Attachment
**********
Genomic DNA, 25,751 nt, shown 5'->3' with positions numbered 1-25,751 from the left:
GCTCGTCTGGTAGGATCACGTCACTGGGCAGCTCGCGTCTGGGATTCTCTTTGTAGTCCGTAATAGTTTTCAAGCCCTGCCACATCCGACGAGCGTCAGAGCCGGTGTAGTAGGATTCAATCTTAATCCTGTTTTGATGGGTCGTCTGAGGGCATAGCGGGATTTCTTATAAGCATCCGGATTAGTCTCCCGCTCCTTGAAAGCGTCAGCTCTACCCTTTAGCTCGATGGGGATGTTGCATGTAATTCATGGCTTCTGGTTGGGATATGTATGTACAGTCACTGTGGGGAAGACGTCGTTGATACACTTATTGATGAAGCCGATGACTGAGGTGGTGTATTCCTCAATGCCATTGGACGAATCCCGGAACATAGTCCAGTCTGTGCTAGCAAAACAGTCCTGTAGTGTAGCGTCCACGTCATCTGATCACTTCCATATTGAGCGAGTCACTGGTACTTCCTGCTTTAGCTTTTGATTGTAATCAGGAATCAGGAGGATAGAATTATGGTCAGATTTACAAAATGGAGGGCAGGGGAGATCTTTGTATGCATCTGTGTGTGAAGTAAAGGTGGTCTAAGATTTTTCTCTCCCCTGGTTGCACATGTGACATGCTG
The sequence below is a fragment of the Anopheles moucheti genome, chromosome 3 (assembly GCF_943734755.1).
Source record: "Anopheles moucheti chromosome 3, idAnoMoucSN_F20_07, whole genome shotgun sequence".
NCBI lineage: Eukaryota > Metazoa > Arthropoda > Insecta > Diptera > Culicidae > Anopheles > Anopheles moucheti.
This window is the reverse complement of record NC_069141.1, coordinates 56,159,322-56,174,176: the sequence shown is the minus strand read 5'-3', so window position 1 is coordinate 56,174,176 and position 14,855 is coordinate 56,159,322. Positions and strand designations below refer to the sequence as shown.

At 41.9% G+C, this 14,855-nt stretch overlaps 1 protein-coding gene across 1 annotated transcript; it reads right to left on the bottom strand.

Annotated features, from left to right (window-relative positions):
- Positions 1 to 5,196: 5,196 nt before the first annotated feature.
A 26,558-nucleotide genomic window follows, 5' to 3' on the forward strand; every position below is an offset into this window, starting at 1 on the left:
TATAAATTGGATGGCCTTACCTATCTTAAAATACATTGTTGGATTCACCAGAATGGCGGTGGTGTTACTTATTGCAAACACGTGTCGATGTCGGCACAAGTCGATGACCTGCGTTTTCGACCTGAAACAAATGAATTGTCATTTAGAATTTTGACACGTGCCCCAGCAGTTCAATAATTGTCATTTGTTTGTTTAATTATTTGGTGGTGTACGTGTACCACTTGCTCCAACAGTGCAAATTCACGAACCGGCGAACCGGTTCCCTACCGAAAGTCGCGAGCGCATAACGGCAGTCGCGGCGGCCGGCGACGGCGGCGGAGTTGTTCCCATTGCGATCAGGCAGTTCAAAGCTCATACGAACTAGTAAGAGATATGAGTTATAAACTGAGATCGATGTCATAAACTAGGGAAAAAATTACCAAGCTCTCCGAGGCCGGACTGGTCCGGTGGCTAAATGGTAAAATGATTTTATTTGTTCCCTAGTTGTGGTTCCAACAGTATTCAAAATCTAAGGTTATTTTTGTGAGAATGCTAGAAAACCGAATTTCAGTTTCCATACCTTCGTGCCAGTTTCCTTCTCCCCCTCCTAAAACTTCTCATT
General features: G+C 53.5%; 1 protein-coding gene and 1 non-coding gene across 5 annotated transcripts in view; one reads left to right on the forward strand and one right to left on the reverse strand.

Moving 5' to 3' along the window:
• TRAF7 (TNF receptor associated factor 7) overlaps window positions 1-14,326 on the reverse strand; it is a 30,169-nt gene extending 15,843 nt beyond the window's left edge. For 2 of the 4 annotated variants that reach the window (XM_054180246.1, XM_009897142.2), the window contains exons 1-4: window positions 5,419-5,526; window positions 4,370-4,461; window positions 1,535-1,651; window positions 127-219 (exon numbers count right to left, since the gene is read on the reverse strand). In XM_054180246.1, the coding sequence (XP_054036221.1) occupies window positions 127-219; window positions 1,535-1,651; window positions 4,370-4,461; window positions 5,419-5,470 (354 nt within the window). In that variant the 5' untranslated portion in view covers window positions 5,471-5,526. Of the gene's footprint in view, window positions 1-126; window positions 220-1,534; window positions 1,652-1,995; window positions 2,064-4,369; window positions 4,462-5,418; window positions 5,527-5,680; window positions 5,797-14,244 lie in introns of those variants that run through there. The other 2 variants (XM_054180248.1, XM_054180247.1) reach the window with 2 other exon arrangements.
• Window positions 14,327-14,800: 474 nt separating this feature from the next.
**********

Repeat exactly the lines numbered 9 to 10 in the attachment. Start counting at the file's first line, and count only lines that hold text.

- Positions 1 to 5,196: 5,196 nt before the first annotated feature.
A 26,558-nucleotide genomic window follows, 5' to 3' on the forward strand; every position below is an offset into this window, starting at 1 on the left: